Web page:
• jefe68

            Thanks for making mine.

      • http://www.facebook.com/christie.ley1 Christie Ley

        How about you not being so incredibly rude. I have a right to say how I feel as well. I wish you good health and happinness.

        • EdithW

          Well said!

  • http://www.facebook.com/marathonlaura Laura Liston

    Everything in moderation! While the donut shop may not be “Shape Up Somerville” approved, they’re a lovely treat now and then! I had a honey almond donut a few weeks ago!

  • shmoozini

    Sick. At a time we are bombarded with messages of doom citing the terrible toll taken by sugary drinks, high cholesterol, saturated fat and extraordinary levels of obesity, mischievous chefs are hard at work dreaming up maple bacon donuts, 2500-calorie burgers, 36-ounce soft drinks and a raft of other dramatically unhealthy menu choices. The problem is that large numbers of people don’t devour these items “in moderation.” The bottom line reality is that there is a high social and economic price to pay for reckless eating borne by all of us–mostly in the form of ever-rising healthcare and health insurance costs. We’re all part of the pool and those who suffer heart attacks, diabetes and other organic ailments that often relate to poor dietary habits have a far greater impact on rising costs than the rest of us. And, taxpayers foot the bill for those whose emergency room and other hospital visits for diet-related illnesses that go unpaid.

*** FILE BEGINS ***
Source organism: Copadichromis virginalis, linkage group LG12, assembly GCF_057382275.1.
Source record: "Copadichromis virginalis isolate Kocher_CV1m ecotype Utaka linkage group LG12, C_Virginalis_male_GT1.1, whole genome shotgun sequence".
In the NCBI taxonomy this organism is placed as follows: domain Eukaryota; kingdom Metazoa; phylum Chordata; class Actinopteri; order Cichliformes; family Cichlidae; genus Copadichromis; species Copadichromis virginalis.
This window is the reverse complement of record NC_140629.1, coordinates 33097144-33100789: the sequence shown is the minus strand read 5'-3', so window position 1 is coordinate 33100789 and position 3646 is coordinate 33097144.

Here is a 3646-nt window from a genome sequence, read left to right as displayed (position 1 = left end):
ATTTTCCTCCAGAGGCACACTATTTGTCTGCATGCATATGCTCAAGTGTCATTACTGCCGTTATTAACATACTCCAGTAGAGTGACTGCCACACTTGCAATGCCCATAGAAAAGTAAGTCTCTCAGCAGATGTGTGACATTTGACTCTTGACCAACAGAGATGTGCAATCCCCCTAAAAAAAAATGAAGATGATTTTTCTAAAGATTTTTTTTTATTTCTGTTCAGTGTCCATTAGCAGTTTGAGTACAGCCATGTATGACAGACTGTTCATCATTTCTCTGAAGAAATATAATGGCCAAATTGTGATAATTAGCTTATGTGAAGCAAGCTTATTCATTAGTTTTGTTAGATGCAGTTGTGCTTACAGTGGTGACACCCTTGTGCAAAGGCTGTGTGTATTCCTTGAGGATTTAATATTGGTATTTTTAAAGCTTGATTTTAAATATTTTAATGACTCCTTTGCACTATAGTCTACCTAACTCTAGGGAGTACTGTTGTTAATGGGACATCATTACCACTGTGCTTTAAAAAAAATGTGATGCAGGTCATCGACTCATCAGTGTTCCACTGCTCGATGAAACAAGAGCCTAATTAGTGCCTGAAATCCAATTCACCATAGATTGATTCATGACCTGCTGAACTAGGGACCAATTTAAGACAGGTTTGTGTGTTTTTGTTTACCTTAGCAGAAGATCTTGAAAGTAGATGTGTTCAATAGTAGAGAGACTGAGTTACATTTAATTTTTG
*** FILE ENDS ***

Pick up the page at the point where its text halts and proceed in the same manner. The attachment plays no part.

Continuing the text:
So, we do have an obligation to tell others that their habits impose on us.

    Travel in other countries throughout the world and see the startling contrast between waistlines of Americans compared to citizens of other nations.

  • Fugaxium

    I’m a health nut and I love a good doughnut! Bravo! You can be healthy and still eat a treat now and again. It’s not either/or.

  • jmsurprenant

    I’m a fat man and I love a good doughnut! Bravo! More importantly, I love the idea of supporting a small independent shop making a hand crafted product. Can’t wait to try these!

  • Fandaan Oakin’Shire

    I boxed for 15 years, and had a friend who was ranked 1 in the world at 139lbs and he was 6’3″. He said he could eat anything he wanted to and maintain his weight as long as he ran 10miles a day 365 day’s a year. He went to the Olympics and got knocked out in the first round of his first fight.

  • Jefferson Eng

    Never mind that I am borderline diabetic, eating one of these would put me in mere catatonia for at least a week. I’m going to have to check this place out one of these days.